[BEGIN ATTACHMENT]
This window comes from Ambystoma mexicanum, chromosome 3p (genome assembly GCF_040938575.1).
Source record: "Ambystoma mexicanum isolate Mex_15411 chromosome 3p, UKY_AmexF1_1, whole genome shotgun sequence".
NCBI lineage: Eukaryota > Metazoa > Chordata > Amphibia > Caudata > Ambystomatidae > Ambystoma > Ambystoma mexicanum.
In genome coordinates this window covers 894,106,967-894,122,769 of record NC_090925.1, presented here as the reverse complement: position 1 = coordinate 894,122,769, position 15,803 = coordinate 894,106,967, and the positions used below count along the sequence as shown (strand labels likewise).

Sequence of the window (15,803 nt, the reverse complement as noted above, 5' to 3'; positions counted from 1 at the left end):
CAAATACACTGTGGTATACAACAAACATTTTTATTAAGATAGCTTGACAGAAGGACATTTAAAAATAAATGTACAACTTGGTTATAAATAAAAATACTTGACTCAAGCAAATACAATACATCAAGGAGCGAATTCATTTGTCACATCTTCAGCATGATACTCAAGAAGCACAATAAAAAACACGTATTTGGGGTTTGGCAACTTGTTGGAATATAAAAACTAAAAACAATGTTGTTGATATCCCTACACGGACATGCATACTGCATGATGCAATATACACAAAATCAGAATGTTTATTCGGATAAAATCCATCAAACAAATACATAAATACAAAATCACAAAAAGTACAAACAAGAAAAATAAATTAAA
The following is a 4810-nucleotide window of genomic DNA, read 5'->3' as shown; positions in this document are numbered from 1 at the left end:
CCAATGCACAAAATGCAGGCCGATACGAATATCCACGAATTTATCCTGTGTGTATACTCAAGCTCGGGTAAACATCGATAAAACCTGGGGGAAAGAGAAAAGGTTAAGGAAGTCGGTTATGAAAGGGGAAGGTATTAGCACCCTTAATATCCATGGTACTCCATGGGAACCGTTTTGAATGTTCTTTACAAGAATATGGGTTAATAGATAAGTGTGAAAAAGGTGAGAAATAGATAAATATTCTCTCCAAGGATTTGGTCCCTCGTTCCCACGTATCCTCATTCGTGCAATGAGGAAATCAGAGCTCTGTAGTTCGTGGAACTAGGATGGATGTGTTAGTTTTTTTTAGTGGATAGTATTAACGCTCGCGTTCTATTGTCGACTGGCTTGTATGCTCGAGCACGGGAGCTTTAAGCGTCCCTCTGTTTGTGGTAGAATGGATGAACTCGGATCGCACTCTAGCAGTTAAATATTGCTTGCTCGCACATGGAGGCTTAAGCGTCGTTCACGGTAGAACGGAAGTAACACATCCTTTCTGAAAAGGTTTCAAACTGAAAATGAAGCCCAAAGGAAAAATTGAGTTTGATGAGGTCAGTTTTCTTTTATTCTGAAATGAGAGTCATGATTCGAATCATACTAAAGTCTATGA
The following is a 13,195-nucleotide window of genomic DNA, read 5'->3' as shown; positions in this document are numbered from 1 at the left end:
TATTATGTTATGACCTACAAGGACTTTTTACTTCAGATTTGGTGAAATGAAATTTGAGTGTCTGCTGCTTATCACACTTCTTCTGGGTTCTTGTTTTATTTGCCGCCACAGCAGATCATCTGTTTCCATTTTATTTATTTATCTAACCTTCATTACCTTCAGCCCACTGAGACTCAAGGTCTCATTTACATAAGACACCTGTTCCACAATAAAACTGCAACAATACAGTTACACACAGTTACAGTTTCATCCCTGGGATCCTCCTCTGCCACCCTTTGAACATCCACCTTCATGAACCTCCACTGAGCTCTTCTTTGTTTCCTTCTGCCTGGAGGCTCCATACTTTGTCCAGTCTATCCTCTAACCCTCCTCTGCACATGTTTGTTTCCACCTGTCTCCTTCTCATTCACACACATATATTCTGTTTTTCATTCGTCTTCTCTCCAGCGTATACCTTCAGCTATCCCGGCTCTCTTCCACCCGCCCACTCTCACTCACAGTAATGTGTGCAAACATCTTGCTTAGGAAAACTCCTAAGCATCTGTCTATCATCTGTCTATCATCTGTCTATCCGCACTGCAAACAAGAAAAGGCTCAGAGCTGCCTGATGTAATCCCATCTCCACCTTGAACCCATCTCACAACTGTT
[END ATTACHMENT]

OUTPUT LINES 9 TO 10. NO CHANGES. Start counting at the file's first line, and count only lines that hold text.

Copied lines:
The following is a 13,195-nucleotide window of genomic DNA, read 5'->3' as shown; positions in this document are numbered from 1 at the left end:
TATTATGTTATGACCTACAAGGACTTTTTACTTCAGATTTGGTGAAATGAAATTTGAGTGTCTGCTGCTTATCACACTTCTTCTGGGTTCTTGTTTTATTTGCCGCCACAGCAGATCATCTGTTTCCATTTTATTTATTTATCTAACCTTCATTACCTTCAGCCCACTGAGACTCAAGGTCTCATTTACATAAGACACCTGTTCCACAATAAAACTGCAACAATACAGTTACACACAGTTACAGTTTCATCCCTGGGATCCTCCTCTGCCACCCTTTGAACATCCACCTTCATGAACCTCCACTGAGCTCTTCTTTGTTTCCTTCTGCCTGGAGGCTCCATACTTTGTCCAGTCTATCCTCTAACCCTCCTCTGCACATGTTTGTTTCCACCTGTCTCCTTCTCATTCACACACATATATTCTGTTTTTCATTCGTCTTCTCTCCAGCGTATACCTTCAGCTATCCCGGCTCTCTTCCACCCGCCCACTCTCACTCACAGTAATGTGTGCAAACATCTTGCTTAGGAAAACTCCTAAGCATCTGTCTATCATCTGTCTATCATCTGTCTATCCGCACTGCAAACAAGAAAAGGCTCAGAGCTGCCTGATGTAATCCCATCTCCACCTTGAACCCATCTCACAACTGTT